In the new era, the public will become increasingly responsible for co-creating the healthcare landscape they want or believe in. This also means that citizens will have to rethink their own roles in healthcare consumption, advocacy, philanthropy and sector development.
Such a fundamental shift will generate systemic tensions, which can be mitigated and managed if the necessary changes in both government and citizenry take place at a similar pace.
Approaching complexity in healthcare at different scales
Many complex healthcare issues have no obvious solutions or clear-cut right or wrong answers. The choice to be made is often between two imperfect sets of solutions, each with its own strengths and limitations. How might we approach them?
Policy Planning: A New Approach
The policy planning role needs to shift from prediction and control to fostering relations and creating enabling conditions for teamwork and success. When planners have successfully incorporated a complexity-based approach to their work, the next skill they will have to learn is to govern through a few simple “rules of the game”.2
If planners get caught up trying to manage complex systems with increasingly complicated policy structures, they will lose the agility and light-touch that is inherently necessary to shape such systems. Instead, planners should aim to lead by setting “rules of the game” and then monitoring (instead of micromanaging), while different agents co-develop the landscape and co-evolve with time: an indicator of maturity and resilience in the ecosystem.3
This complexity-based approach also reframes policy planning and managerial activities to emphasise sense-making, learning and improvisation, while letting healthcare providers take on decisions about care — decisions that should be undertaken by people who understand the need for care. Governments and planners can wield substantial influence through their policy interventions, but they should also encourage people to voluntarily coordinate their actions for a common good.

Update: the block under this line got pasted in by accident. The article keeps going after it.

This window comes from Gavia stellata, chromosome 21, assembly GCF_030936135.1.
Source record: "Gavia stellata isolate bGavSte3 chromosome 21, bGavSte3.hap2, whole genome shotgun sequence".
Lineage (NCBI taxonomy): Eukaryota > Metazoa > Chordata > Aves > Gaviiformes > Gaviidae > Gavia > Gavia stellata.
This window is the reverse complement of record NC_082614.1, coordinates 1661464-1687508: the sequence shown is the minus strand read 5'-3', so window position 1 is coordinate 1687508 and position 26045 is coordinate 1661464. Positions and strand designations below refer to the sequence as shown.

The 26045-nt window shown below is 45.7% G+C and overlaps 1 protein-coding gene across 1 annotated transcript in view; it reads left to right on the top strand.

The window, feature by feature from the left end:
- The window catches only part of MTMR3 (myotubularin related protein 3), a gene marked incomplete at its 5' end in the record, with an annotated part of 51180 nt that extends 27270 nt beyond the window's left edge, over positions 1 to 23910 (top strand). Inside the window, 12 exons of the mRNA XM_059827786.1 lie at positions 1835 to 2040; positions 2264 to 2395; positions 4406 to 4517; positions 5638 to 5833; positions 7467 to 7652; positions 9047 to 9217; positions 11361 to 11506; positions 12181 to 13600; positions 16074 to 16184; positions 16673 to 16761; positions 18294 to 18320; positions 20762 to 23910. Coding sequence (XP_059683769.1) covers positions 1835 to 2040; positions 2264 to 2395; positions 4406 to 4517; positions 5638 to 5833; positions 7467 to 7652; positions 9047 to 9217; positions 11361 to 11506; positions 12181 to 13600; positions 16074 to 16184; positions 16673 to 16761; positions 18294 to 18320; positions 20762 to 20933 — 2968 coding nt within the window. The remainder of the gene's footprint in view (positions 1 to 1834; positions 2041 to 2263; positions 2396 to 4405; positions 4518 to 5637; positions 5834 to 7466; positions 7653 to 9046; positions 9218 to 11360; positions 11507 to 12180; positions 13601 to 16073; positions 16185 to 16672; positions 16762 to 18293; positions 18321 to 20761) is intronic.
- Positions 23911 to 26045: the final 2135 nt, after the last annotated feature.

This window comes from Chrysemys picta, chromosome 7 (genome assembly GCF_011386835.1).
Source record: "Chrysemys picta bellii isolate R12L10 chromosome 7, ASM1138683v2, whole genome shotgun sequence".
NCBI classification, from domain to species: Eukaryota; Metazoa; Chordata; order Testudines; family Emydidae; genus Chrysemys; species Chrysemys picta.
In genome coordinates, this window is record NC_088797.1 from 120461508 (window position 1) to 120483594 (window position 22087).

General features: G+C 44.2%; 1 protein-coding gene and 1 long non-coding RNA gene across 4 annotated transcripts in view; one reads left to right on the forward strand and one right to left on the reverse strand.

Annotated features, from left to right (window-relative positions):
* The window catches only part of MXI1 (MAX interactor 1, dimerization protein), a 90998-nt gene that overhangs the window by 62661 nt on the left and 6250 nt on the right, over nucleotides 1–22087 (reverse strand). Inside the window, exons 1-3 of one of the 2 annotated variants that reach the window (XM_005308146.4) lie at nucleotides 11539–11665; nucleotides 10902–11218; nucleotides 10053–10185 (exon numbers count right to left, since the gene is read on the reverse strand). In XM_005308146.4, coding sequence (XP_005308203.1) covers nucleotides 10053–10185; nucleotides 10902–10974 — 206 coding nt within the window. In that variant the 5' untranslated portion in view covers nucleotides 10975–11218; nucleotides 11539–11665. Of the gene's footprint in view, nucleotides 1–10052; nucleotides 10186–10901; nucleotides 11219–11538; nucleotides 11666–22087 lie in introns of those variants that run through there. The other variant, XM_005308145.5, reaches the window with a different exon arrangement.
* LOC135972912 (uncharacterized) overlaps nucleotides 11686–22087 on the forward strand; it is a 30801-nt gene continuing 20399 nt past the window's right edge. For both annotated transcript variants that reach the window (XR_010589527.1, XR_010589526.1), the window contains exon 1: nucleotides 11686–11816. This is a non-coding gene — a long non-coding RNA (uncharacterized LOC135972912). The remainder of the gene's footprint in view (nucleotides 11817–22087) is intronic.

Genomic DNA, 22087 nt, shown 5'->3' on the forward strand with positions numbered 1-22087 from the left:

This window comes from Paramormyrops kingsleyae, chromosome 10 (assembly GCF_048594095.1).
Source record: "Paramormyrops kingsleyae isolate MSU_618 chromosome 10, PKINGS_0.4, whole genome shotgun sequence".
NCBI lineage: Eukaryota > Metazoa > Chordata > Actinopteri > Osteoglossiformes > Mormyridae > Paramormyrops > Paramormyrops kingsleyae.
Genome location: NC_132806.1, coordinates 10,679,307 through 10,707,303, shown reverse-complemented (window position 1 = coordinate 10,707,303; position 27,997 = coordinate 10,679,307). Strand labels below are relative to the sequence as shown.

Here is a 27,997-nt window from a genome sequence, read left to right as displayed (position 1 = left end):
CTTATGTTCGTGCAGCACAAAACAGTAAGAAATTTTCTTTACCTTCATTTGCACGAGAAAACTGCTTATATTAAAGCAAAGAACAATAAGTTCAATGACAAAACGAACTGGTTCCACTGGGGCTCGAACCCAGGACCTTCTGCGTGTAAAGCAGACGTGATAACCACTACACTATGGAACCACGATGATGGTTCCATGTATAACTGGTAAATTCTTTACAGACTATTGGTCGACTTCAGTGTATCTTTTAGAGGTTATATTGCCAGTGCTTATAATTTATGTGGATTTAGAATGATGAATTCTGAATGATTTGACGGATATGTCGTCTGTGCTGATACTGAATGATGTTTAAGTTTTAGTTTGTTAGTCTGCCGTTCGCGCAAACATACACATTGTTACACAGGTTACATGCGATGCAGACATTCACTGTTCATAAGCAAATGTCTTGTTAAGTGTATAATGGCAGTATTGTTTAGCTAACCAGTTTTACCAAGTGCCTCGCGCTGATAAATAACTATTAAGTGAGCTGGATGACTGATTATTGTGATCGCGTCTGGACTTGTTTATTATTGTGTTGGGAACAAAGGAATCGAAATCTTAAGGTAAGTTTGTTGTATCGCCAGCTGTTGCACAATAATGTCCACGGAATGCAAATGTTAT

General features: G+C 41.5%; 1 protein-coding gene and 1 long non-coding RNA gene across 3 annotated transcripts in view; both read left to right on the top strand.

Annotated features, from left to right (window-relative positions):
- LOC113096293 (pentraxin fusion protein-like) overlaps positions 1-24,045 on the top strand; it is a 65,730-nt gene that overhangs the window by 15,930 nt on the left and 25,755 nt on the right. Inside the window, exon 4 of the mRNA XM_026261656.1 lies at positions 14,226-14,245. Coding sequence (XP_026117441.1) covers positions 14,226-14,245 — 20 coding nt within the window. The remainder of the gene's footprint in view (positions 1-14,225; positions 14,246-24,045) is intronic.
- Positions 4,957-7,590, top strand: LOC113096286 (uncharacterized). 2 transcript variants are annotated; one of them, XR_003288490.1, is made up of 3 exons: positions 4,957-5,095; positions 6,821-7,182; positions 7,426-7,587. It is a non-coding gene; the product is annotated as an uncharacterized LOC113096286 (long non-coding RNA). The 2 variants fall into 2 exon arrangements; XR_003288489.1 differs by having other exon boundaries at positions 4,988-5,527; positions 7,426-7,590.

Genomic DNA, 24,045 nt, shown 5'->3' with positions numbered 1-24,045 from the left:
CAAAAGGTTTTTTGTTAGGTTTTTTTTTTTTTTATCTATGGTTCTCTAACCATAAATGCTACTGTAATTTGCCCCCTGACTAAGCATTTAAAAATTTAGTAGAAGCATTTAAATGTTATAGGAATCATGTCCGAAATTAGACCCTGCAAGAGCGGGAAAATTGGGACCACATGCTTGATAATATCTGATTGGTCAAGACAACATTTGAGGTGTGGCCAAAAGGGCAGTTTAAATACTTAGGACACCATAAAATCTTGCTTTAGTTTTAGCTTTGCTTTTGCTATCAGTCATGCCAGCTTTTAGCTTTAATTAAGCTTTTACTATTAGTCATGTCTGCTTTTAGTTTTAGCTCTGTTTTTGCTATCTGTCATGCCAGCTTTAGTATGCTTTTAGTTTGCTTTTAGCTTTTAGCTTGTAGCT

When governments with a strong tradition of central planning adopt a complexity-based approach for healthcare sector planning, the experience can be both liberating and nerve-wracking for the planners and the system as a whole — as it is with any voluntary surrender of control.
Obliging planners to assume responsibility for the health of the entire system can crowd out important stakeholders and may marginalise partner organisations vital to the healthy functioning of the system. But where planners relinquish a certain level of control, new voices may speak up more comfortably, allowing partners and stakeholders to develop new capabilities and emergent solutions to take shape.
Planners can then take on new roles as enablers, gradually transferring more granular planning, operations and control to partner organisations. Such a transition will not be simple or quick; it may also be fraught with issues of trust and bouts of disappointment. Learning, growth and development, both at the personal and organisational level, often starts in such a place of discomfort — where evolution begins and energy is created. The worse alternative is not to evolve at all.
The authors would like to thank the following persons for their inputs towards this article: A/Prof John Abisheganaden, Mr Peter Ho, Dr Benjamin Koh, A/Prof Kenneth Mak, MG (NS) Ng Chee Khern, Dr Ng Yeuk Fan and Mrs Tan Ching Yee.
ABOUT THE AUTHOR
Dr Clive Tan is currently with the World Health Organization, working on health systems strengthening, health policy and healthcare quality. He has a Master’s degree in Public Health from Johns Hopkins Bloomberg School of